Recognise the signs someone is trying to scam you, and learn how to check if a message you have received is genuine.
Recognising online scams
Cyber criminals may contact you via email, text, phone call or via social media. They will often pretend to be someone (or an organisation) you trust.
It used to be easier to spot scams. They might contain bad spelling or grammar, come from an unusual email address, or feature imagery or design that feels ‘off’. But scams are getting smarter and some even fool the experts.
How to spot scam messages or calls
Scammers try to quickly gain your trust. They aim to pressure you into acting without thinking.
If a message or call makes you suspicious, stop, break the contact, and consider the language it uses. Scams often feature one or more of these tell-tale signs.
Is the message claiming to be from someone official? For example, your bank, doctor, a solicitor, or a government department. Criminals often pretend to be important people or organisations to trick you into doing what they want.
Are you told you have a limited time to respond (such as ‘within 24 hours’ or ‘immediately’)? Criminals often threaten you with fines or other negative consequences.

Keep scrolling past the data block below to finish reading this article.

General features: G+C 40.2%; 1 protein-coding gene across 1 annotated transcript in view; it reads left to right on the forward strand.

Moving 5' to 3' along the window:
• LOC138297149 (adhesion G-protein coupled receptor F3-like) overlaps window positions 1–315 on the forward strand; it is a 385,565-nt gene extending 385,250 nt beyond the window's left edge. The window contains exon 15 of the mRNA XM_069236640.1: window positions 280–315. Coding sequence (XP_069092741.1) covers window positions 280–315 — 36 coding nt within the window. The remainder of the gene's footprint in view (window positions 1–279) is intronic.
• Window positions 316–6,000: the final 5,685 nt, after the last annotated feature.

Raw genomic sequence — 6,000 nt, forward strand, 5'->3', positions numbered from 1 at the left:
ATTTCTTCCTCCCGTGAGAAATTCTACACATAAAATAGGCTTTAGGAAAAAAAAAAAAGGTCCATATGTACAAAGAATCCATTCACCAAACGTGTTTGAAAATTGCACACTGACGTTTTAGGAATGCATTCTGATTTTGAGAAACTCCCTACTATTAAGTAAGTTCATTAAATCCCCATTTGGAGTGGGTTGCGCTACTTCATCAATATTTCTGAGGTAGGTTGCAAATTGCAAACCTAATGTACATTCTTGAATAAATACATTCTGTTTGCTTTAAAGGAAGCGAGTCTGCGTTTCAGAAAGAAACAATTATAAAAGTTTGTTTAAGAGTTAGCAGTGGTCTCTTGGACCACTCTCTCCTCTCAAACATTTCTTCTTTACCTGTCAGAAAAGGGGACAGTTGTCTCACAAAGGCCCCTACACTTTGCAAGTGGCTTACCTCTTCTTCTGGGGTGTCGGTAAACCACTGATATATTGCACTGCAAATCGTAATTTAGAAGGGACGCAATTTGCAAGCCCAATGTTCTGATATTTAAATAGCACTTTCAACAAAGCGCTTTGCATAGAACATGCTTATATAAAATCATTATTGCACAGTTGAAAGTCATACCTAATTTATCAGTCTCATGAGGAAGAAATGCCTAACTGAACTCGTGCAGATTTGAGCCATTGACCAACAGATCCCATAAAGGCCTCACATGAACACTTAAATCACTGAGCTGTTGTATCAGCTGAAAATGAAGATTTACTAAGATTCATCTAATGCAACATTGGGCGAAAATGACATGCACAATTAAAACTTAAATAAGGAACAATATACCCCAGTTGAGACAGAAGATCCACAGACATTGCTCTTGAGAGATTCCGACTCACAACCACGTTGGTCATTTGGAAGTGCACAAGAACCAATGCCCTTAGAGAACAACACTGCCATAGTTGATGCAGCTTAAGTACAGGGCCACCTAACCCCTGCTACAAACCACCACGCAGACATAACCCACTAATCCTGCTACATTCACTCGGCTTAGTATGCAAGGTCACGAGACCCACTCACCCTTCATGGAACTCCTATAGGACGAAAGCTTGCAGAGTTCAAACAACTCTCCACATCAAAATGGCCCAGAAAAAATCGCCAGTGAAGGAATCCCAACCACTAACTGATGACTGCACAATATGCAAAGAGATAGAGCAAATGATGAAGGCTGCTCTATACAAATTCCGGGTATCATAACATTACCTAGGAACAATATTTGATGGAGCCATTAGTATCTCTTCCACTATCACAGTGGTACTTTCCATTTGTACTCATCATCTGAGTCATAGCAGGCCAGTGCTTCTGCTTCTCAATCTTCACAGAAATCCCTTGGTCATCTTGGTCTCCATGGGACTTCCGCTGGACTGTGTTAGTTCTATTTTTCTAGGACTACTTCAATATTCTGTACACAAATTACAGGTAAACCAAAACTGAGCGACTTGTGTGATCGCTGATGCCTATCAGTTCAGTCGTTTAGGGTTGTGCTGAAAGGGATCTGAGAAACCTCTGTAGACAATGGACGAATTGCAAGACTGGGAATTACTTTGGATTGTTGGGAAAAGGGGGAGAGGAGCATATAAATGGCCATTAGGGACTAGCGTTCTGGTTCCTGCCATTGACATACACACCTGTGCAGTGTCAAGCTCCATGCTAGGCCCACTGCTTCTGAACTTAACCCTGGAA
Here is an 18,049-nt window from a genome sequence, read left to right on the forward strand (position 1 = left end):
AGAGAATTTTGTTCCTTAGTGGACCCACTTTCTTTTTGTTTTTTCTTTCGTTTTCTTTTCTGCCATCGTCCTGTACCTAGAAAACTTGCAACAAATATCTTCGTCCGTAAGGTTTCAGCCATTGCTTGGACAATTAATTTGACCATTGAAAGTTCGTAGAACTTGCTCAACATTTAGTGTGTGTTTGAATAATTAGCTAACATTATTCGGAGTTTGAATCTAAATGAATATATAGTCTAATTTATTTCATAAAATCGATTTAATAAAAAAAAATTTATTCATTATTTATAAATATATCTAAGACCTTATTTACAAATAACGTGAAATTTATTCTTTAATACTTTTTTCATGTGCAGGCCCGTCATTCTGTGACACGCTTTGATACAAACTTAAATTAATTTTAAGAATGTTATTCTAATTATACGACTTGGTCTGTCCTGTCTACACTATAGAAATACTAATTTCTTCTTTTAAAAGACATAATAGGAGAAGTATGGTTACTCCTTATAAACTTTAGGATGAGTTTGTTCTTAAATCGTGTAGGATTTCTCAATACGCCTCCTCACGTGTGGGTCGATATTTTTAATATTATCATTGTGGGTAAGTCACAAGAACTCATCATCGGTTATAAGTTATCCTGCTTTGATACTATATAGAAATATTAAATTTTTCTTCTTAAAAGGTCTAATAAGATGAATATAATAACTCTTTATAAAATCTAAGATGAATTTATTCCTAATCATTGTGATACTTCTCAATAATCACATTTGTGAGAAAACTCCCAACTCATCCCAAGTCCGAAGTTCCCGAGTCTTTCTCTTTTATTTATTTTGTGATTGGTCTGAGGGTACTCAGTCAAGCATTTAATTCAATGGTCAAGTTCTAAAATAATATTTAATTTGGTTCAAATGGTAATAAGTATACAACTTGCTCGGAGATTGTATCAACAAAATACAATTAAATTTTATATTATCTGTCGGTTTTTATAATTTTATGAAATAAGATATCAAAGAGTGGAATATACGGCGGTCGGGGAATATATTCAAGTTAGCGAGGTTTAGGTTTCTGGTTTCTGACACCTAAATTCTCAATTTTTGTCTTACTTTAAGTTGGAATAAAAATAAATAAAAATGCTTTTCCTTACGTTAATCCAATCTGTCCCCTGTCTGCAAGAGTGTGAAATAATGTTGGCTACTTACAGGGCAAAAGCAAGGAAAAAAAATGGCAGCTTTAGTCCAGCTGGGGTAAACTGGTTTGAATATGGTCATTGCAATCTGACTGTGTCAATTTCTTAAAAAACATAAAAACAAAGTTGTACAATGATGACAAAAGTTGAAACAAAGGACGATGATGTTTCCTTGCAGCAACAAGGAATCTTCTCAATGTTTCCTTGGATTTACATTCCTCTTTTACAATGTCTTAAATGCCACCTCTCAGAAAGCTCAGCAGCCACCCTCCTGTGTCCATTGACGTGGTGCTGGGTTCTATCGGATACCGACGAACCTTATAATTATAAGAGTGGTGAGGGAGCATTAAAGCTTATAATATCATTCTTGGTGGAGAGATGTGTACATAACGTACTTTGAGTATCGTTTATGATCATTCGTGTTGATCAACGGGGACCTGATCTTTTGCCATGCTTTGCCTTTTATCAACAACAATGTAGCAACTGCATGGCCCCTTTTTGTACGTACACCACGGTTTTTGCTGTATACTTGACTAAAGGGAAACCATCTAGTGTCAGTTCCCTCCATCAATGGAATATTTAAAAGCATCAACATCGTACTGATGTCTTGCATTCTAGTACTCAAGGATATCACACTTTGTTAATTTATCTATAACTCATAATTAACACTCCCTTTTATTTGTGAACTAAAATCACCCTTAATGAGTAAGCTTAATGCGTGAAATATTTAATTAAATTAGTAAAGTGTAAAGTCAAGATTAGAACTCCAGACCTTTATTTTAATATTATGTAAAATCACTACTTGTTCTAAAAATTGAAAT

Does the message make you panic, fearful, hopeful or curious? Criminals often use threatening language, make false claims of support, or tease you into wanting to find out more.
Is the message offering something in short supply, like concert tickets, money or a cure for medical conditions? Fear of missing out on a good deal or opportunity can make you respond quickly.
Are you expecting to see a message like this? Criminals often exploit current news stories, big events or specific times of year (like tax reporting) to make their scam seem more relevant to you.
How to check if a message is genuine
If you have any doubts about a message, contact the organisation directly. Don’t use the numbers or address in the message – use the details from their official website.
Remember, your bank (or any other official source) will never ask you to supply personal information via email, or call and ask you to confirm your bank account details. If you suspect someone is not who they claim to be, hang up and contact the organisation directly. If you have paper statements or a credit card from the organisation, official contact details are often written on them.
Make yourself a hard target
Criminals use information about you that’s available online (including on social media sites) to make their phishing messages more convincing.
You can reduce the likelihood of being phished by thinking about what personal information you (and others) post about you, and by reviewing your privacy settings within your social media accounts.
How to report suspicious communications
If you have received a suspicious message or call, or visited a suspicious website you should report it.
Report a scam email; text message; website; phone call; advert